Density 2036: part ii (2014)
Edgard Varèse: Density 21.5 for flute alone (1936)
Felipe Lara: Meditation and Calligraphy for bass flute (2014)
Felipe Lara: Parábolas na Caverna for amplified flute (2013-2014)
Commissioned by the Fromm Music Foundation
George Lewis: Emergent for flute and electronics (2014)
Commissioned by the Pnea Foundation
Matthias Pintscher: Beyond (A System of Passing) (2013-2014)
Co-commissioned by The Salzburg Foundation and the Pnea Foundation (for Emmanuel Pahud and Claire Chase)
Du Yun: An Empty Garlic for bass flute and electronics (2014)
Commissioned by Project&
Density 2036: part ii (2014) is dedicated to Elise Mann.
Program notes/bios below.
Felipe Lara: Meditation and Calligraphy (for G. Mend-Ooyo) (2014) – for amplified bass flute
From April to June, I was fortunate to take part in a residency at Civitella Ranieri, a 15th-century castle turned foundation and residency in Umbria, Italy. One former fellow, G. Mend-Ooyo, a Mongolian poet and calligrapher particularly called my attention. He was born and raised by a nomadic herding family, in the Mongolian steppe; his work has been translated in forty languages.
I asked him to show me some of his work and he invited me for visit his studio in order to see the work he had produced during the residency at Civitella. Mend-Ooyo’s calligraphy particularly impressed me. The bold gestures, elemental lyricism, and minute details were astounding to me. The following afternoon Mend-Ooyo presented me with two wonderful calligraphies, both in black, red, pencil, over a yellow and gold paper; one with the Mongolian symbol for music, the other with fire and water symbols. I asked Mend-Ooyo: “How do you create such incredible calligraphies?” He replied, “Meditation, meditation, meditation for a very long time…then calligraphy with one quick gesture.” I found the approach extremely poetic.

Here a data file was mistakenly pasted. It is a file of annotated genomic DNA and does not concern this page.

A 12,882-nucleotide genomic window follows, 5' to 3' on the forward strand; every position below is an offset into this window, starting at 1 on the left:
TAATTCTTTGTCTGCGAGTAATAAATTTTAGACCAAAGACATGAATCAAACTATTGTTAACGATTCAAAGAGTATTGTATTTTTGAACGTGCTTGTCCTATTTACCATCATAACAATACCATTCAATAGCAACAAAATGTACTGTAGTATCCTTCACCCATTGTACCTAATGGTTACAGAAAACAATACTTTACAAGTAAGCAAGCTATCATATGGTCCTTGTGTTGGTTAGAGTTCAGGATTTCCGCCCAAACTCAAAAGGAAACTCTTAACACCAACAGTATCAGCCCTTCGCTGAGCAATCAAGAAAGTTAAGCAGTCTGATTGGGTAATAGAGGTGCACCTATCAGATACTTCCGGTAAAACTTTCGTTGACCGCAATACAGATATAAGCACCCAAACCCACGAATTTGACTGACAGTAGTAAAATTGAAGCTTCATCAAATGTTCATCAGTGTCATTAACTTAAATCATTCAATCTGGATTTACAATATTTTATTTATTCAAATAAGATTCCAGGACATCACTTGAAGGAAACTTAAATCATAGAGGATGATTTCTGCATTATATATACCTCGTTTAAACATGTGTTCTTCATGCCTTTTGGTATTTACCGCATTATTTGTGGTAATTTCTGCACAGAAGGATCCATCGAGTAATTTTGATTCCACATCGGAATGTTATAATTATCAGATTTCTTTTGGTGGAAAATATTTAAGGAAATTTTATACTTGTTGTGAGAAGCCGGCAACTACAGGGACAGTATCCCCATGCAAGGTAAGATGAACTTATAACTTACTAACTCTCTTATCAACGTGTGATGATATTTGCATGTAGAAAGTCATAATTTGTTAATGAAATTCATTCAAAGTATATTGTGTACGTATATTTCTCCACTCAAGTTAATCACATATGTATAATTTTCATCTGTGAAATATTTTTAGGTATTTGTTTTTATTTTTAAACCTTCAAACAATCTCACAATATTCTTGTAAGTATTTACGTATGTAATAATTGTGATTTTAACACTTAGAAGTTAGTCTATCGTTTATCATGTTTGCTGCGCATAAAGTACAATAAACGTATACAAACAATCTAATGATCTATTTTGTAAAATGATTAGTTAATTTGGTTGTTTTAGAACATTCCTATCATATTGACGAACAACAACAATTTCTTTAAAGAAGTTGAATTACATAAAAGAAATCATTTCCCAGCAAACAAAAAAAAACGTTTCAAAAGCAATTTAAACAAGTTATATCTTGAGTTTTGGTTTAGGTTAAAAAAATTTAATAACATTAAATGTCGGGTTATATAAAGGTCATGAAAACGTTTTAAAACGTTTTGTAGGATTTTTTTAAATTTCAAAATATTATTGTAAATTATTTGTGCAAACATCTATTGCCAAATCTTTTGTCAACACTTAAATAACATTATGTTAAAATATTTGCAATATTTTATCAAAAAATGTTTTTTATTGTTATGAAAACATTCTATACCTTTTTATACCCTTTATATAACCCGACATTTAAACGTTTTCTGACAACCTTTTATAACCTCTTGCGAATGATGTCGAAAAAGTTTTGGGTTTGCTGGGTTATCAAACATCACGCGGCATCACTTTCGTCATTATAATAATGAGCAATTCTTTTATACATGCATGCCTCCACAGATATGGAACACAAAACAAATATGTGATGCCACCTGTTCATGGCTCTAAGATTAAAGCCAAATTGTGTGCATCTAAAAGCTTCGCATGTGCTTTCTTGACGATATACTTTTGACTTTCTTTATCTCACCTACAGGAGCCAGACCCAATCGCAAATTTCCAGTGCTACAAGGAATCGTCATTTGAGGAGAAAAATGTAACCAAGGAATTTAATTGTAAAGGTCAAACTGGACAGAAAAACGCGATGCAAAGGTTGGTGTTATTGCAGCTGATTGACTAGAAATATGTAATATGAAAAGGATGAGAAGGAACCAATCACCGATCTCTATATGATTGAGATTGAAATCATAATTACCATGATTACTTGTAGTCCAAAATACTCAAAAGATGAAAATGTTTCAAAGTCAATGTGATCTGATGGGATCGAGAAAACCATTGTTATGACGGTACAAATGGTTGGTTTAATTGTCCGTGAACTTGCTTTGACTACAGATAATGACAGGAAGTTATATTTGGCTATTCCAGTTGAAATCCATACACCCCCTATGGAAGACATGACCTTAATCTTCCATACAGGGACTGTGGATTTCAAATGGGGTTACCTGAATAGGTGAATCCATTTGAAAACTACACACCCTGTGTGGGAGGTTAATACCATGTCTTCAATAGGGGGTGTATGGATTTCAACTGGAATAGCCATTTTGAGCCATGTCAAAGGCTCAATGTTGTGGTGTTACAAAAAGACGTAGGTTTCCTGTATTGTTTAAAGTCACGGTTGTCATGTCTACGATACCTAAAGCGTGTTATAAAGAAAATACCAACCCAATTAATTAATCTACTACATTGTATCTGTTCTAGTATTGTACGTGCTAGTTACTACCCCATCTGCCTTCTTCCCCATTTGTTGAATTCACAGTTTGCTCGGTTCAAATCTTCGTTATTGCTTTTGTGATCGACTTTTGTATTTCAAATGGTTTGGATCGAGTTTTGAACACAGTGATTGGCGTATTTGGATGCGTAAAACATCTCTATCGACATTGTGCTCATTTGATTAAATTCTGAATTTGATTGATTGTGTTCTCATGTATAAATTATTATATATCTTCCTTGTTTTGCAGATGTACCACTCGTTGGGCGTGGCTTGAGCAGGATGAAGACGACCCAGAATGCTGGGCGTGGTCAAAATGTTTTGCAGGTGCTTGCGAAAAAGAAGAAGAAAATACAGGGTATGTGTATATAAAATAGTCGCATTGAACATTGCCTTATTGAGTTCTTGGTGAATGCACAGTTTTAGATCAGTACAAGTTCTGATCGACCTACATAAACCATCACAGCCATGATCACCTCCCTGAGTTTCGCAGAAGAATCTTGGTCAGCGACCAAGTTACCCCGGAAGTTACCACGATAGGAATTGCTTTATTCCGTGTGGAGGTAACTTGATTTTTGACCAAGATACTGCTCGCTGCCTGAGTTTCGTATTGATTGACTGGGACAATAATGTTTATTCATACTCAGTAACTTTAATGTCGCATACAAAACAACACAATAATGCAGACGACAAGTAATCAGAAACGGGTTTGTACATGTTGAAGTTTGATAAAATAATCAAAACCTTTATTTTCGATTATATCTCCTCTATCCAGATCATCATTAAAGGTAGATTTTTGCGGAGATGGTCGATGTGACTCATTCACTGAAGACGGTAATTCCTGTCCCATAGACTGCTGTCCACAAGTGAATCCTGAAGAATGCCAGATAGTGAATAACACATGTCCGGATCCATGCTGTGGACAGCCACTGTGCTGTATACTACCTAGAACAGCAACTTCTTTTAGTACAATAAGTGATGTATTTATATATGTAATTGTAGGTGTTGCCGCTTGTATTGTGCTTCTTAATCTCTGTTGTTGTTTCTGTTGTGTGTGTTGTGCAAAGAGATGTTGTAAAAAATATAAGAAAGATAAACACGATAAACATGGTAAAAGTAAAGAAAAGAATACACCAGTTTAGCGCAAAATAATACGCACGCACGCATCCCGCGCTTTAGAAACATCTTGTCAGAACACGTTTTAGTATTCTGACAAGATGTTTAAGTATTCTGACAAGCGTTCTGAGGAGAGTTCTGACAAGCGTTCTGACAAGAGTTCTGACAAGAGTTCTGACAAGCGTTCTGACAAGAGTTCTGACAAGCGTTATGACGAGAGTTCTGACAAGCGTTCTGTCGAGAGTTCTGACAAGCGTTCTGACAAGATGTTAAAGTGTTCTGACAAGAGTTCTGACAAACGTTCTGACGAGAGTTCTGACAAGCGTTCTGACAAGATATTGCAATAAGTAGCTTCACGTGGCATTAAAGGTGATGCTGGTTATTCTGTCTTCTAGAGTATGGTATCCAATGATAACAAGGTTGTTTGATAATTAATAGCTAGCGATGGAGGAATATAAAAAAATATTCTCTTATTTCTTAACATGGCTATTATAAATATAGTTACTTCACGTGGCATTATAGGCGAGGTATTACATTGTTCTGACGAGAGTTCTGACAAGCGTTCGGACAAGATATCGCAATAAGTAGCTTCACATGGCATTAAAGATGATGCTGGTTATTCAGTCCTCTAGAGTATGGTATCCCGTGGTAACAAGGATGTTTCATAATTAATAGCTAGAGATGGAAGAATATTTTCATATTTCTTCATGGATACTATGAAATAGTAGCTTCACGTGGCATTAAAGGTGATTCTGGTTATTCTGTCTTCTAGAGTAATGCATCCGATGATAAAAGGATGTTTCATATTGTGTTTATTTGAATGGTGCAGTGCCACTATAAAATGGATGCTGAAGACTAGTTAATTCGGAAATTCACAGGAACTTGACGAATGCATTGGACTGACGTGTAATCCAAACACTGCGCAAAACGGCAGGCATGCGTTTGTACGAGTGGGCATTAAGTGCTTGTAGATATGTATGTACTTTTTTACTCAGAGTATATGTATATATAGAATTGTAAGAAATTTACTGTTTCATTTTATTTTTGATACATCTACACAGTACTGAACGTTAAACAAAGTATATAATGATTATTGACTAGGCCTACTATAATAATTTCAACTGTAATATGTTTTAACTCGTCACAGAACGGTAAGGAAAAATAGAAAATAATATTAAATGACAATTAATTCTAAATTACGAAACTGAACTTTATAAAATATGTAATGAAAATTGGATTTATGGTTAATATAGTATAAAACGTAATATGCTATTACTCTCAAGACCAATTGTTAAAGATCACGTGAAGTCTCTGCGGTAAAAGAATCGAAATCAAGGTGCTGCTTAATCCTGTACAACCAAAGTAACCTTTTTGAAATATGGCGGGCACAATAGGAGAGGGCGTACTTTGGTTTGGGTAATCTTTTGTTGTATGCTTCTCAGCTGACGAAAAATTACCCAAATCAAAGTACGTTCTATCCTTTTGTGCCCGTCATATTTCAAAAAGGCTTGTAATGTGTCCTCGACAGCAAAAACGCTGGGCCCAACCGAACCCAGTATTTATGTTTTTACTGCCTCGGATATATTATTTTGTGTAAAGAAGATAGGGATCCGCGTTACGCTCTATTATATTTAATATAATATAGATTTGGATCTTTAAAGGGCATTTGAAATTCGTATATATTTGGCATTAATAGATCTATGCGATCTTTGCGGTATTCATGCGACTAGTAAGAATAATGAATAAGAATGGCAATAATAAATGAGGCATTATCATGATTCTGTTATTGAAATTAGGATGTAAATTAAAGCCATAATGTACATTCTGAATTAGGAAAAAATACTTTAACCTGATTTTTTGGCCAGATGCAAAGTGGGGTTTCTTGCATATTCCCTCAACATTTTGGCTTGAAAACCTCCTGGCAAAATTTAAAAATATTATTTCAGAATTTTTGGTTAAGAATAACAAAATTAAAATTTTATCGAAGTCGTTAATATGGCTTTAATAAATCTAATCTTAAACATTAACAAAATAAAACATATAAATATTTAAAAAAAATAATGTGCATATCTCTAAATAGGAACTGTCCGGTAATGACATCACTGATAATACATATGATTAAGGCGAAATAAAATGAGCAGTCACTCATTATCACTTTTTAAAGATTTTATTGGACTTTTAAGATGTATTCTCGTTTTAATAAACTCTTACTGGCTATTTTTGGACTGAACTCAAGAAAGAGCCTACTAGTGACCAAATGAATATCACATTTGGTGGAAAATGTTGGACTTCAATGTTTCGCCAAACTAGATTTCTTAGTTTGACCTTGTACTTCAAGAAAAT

The following week Claire Chase arrived at the castle to work with me on Parábolas na Caverna and play a solo concert. I decided to present Mend-Ooyo with a small piece, as a gesture of my gratitude. I decided that I would “meditate” or imagine the general character of a solo bass flute work for an entire evening, then wake up and write it in less than 30 minutes.
The work uses the letters of G. Mend-Ooyo’s name as a starting point for the pitch material: G (sol), Me (E flat, from solfege), D (re), Do (C) The vowel sounds from his name are also used to modulate the flute when singing and playing simultaneously is required.
— Felipe Lara
Felipe Lara: Parábolas na Caverna (2013-14), for amplified flute
The title (Parables in the Cave) refers to Plato’s “Parable of the Cave,” a dialogue between Plato’s brother Glaucon and his mentor Socrates, who is the narrator. In a nutshell, Socrates describes a group of people who have been chained to the wall of a cave their entire lives, without ever experiencing reality. The prisoners watch the shadows projected in the wall of the cave by a fire behind them and ascribe names and meanings to the distorted shadows of various objects and passer-bys outside of the cave. For (Plato’s) Socrates the shadows are as true a view the prisoners will ever see of reality. For him, philosophy (as well as knowledge and education) helps liberating oneself from such a cave, thus leading to a better understand of the world around them. Parábolas was written for Claire Chase and is dedicated to Andreas Waldburg-Wolfegg, Claire’s mentor and the Chairman of ICE’s board from 2007-2013.
— Felipe Lara
George Lewis: Emergent (2014), for flute and electronics